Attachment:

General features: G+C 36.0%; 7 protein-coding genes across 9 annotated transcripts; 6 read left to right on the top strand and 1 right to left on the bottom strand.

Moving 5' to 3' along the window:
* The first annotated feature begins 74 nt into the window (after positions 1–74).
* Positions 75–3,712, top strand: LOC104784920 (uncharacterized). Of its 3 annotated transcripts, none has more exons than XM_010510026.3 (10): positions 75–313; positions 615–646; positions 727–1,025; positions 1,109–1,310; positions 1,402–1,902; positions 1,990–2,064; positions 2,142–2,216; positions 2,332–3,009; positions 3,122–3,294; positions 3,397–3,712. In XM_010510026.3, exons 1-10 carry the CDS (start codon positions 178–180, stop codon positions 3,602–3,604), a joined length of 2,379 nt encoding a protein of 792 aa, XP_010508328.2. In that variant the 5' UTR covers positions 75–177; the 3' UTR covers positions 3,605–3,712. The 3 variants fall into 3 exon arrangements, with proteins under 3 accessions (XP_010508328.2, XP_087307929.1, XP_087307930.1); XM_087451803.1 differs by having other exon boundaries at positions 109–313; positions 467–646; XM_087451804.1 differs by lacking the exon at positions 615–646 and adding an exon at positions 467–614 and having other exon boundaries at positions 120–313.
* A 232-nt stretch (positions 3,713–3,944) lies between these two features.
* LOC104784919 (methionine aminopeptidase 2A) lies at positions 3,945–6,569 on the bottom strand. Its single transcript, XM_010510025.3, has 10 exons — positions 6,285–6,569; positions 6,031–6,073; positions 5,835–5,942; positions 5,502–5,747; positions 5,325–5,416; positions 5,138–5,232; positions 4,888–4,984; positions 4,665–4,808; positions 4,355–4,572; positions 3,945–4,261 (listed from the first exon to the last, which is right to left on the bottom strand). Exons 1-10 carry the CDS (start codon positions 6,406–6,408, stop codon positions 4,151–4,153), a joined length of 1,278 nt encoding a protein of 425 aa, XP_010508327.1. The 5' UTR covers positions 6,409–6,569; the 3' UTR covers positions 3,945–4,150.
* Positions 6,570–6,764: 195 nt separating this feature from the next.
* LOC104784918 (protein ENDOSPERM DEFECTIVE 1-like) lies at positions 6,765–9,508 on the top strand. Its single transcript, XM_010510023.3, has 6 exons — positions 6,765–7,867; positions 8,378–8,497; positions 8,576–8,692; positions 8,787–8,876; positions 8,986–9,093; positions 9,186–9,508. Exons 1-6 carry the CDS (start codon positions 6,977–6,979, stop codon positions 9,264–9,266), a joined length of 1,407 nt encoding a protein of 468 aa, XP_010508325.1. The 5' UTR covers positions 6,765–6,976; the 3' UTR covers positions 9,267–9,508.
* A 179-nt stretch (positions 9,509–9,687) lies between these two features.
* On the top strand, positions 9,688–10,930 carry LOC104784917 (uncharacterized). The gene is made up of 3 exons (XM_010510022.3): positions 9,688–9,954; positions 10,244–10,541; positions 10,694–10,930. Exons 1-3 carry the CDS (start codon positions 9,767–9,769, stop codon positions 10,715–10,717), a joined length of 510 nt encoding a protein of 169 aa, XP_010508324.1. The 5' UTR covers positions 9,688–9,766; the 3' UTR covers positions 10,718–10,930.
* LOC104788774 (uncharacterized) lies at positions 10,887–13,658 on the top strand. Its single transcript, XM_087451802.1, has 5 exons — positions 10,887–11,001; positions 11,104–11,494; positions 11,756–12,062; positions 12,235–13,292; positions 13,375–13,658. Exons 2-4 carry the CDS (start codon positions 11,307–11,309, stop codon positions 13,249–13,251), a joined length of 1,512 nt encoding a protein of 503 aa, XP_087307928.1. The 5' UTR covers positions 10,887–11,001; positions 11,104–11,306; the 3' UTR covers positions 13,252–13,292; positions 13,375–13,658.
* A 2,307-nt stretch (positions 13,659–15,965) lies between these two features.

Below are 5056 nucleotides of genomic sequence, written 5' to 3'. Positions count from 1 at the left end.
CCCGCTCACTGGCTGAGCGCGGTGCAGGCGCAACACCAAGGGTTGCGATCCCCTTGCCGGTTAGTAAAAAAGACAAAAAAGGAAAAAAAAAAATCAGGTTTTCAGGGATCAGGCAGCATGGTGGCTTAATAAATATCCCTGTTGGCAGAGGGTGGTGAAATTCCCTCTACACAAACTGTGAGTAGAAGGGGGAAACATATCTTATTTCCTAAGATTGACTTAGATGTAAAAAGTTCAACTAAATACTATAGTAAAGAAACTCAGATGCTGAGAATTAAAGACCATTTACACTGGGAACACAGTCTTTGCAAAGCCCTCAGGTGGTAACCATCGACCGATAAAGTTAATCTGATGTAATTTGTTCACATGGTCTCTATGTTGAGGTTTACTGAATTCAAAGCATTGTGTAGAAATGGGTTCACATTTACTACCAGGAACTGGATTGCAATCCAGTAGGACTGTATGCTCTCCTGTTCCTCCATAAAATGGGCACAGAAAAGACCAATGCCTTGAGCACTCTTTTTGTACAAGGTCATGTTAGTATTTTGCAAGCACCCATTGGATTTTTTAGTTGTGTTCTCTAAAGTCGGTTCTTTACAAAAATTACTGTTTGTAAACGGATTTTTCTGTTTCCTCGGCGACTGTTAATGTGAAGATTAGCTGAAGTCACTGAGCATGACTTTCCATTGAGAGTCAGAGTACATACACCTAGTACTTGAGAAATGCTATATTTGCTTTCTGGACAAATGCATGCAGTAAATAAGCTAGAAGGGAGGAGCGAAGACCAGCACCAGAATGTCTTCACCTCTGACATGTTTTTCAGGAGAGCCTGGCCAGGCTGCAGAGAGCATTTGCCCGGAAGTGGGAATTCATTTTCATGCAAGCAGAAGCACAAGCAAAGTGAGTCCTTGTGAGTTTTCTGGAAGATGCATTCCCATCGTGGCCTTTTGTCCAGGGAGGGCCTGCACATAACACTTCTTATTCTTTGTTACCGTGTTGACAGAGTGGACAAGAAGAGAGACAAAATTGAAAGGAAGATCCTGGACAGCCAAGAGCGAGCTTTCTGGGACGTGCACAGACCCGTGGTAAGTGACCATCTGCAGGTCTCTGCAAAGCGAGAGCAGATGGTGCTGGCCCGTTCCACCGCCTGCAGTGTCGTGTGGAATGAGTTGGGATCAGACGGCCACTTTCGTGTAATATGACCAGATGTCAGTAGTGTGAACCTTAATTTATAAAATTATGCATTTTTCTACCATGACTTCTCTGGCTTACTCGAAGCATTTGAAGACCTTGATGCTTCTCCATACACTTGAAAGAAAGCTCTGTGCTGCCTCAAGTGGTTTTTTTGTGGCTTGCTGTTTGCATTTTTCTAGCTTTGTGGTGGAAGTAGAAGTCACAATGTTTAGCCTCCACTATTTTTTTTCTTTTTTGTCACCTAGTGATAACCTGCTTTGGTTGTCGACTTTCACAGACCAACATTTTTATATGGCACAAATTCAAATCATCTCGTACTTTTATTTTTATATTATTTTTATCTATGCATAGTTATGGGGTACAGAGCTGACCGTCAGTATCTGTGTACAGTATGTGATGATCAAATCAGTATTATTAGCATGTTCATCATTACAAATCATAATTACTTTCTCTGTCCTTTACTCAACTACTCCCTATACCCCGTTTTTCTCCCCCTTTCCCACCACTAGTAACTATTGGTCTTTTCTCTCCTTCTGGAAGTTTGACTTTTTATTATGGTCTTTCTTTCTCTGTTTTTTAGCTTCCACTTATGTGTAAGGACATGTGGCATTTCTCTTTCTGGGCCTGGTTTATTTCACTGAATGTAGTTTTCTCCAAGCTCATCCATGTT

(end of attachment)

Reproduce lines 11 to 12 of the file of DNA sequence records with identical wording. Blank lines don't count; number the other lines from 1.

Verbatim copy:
* LOC104788774 (uncharacterized) lies at positions 10,887–13,658 on the top strand. Its single transcript, XM_087451802.1, has 5 exons — positions 10,887–11,001; positions 11,104–11,494; positions 11,756–12,062; positions 12,235–13,292; positions 13,375–13,658. Exons 2-4 carry the CDS (start codon positions 11,307–11,309, stop codon positions 13,249–13,251), a joined length of 1,512 nt encoding a protein of 503 aa, XP_087307928.1. The 5' UTR covers positions 10,887–11,001; positions 11,104–11,306; the 3' UTR covers positions 13,252–13,292; positions 13,375–13,658.
* A 2,307-nt stretch (positions 13,659–15,965) lies between these two features.